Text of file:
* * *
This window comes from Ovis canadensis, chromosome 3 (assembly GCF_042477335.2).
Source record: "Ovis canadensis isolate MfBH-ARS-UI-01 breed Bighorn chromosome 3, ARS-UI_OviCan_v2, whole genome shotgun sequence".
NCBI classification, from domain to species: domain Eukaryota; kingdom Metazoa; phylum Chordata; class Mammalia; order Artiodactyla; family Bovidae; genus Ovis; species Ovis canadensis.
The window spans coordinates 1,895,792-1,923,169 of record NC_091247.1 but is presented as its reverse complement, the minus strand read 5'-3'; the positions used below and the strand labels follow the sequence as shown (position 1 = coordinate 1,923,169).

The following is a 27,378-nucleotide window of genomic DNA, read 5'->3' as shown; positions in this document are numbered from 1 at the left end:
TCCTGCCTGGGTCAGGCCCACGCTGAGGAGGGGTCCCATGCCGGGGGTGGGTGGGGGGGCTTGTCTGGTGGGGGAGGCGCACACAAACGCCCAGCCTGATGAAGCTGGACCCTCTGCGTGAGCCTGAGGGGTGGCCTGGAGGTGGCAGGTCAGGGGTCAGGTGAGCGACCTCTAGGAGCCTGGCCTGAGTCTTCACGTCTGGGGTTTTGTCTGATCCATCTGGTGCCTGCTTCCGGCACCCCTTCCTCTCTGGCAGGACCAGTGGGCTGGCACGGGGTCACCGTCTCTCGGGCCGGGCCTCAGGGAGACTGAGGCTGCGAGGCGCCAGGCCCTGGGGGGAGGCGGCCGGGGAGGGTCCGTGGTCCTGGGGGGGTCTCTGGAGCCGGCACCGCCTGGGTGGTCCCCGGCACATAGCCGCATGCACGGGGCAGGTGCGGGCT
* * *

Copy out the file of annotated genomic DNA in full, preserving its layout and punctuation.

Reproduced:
This window comes from Ovis canadensis, chromosome 3 (assembly GCF_042477335.2).
Source record: "Ovis canadensis isolate MfBH-ARS-UI-01 breed Bighorn chromosome 3, ARS-UI_OviCan_v2, whole genome shotgun sequence".
NCBI classification, from domain to species: domain Eukaryota; kingdom Metazoa; phylum Chordata; class Mammalia; order Artiodactyla; family Bovidae; genus Ovis; species Ovis canadensis.
The window spans coordinates 1,895,792-1,923,169 of record NC_091247.1 but is presented as its reverse complement, the minus strand read 5'-3'; the positions used below and the strand labels follow the sequence as shown (position 1 = coordinate 1,923,169).

The following is a 27,378-nucleotide window of genomic DNA, read 5'->3' as shown; positions in this document are numbered from 1 at the left end:
TCCTGCCTGGGTCAGGCCCACGCTGAGGAGGGGTCCCATGCCGGGGGTGGGTGGGGGGGCTTGTCTGGTGGGGGAGGCGCACACAAACGCCCAGCCTGATGAAGCTGGACCCTCTGCGTGAGCCTGAGGGGTGGCCTGGAGGTGGCAGGTCAGGGGTCAGGTGAGCGACCTCTAGGAGCCTGGCCTGAGTCTTCACGTCTGGGGTTTTGTCTGATCCATCTGGTGCCTGCTTCCGGCACCCCTTCCTCTCTGGCAGGACCAGTGGGCTGGCACGGGGTCACCGTCTCTCGGGCCGGGCCTCAGGGAGACTGAGGCTGCGAGGCGCCAGGCCCTGGGGGGAGGCGGCCGGGGAGGGTCCGTGGTCCTGGGGGGGTCTCTGGAGCCGGCACCGCCTGGGTGGTCCCCGGCACATAGCCGCATGCACGGGGCAGGTGCGGGCT